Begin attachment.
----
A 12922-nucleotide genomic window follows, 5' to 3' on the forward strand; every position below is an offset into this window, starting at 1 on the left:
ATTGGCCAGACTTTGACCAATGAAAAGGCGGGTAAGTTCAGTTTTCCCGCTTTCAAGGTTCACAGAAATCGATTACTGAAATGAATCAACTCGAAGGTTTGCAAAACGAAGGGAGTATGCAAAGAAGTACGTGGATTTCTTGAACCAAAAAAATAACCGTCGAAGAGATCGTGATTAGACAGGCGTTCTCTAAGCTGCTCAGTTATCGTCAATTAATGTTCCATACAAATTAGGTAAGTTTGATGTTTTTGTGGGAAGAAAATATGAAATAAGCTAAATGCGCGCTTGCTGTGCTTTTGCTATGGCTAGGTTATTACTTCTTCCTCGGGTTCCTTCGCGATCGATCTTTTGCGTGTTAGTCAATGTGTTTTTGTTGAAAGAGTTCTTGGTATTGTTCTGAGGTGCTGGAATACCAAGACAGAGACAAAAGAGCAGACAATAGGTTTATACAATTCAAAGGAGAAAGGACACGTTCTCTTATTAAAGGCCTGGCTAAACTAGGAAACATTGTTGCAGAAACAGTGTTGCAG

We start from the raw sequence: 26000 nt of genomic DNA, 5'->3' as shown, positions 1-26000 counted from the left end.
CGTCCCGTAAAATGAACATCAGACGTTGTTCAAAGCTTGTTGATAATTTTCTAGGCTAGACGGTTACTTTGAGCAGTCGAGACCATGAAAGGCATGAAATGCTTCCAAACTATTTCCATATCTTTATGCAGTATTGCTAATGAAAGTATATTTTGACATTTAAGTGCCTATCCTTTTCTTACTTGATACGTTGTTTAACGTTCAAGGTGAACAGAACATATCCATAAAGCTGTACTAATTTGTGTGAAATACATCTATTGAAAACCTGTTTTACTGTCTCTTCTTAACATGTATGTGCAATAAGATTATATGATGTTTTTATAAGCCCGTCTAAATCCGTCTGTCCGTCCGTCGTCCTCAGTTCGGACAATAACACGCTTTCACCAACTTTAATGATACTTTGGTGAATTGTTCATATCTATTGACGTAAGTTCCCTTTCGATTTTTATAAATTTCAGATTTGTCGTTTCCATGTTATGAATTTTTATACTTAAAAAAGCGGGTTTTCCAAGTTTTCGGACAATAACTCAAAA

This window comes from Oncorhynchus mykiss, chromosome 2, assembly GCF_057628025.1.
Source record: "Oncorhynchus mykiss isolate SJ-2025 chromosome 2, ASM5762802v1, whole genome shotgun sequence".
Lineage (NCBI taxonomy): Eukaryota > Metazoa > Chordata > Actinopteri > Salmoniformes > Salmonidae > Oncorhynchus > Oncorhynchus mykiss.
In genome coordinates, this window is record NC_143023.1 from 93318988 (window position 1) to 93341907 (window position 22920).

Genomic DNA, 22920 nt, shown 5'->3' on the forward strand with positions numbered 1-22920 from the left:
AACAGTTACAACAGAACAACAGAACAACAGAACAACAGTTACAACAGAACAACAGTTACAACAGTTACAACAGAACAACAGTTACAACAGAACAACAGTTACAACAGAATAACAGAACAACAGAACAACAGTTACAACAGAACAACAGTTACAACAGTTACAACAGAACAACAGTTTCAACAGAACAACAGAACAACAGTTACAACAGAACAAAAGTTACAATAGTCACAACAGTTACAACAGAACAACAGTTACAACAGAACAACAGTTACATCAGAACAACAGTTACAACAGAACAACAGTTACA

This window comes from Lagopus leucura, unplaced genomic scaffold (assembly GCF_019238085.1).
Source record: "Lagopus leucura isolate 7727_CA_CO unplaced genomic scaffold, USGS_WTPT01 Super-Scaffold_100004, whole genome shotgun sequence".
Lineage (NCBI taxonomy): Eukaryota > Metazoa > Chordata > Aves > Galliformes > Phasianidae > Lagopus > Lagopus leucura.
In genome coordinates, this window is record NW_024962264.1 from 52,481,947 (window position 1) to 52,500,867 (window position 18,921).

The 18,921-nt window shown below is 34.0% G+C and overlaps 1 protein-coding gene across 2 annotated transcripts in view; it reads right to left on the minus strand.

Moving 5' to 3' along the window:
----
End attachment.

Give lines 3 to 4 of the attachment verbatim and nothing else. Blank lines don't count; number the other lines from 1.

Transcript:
We start from the raw sequence: 26000 nt of genomic DNA, 5'->3' as shown, positions 1-26000 counted from the left end.
CGTCCCGTAAAATGAACATCAGACGTTGTTCAAAGCTTGTTGATAATTTTCTAGGCTAGACGGTTACTTTGAGCAGTCGAGACCATGAAAGGCATGAAATGCTTCCAAACTATTTCCATATCTTTATGCAGTATTGCTAATGAAAGTATATTTTGACATTTAAGTGCCTATCCTTTTCTTACTTGATACGTTGTTTAACGTTCAAGGTGAACAGAACATATCCATAAAGCTGTACTAATTTGTGTGAAATACATCTATTGAAAACCTGTTTTACTGTCTCTTCTTAACATGTATGTGCAATAAGATTATATGATGTTTTTATAAGCCCGTCTAAATCCGTCTGTCCGTCCGTCGTCCTCAGTTCGGACAATAACACGCTTTCACCAACTTTAATGATACTTTGGTGAATTGTTCATATCTATTGACGTAAGTTCCCTTTCGATTTTTATAAATTTCAGATTTGTCGTTTCCATGTTATGAATTTTTATACTTAAAAAAGCGGGTTTTCCAAGTTTTCGGACAATAACTCAAAA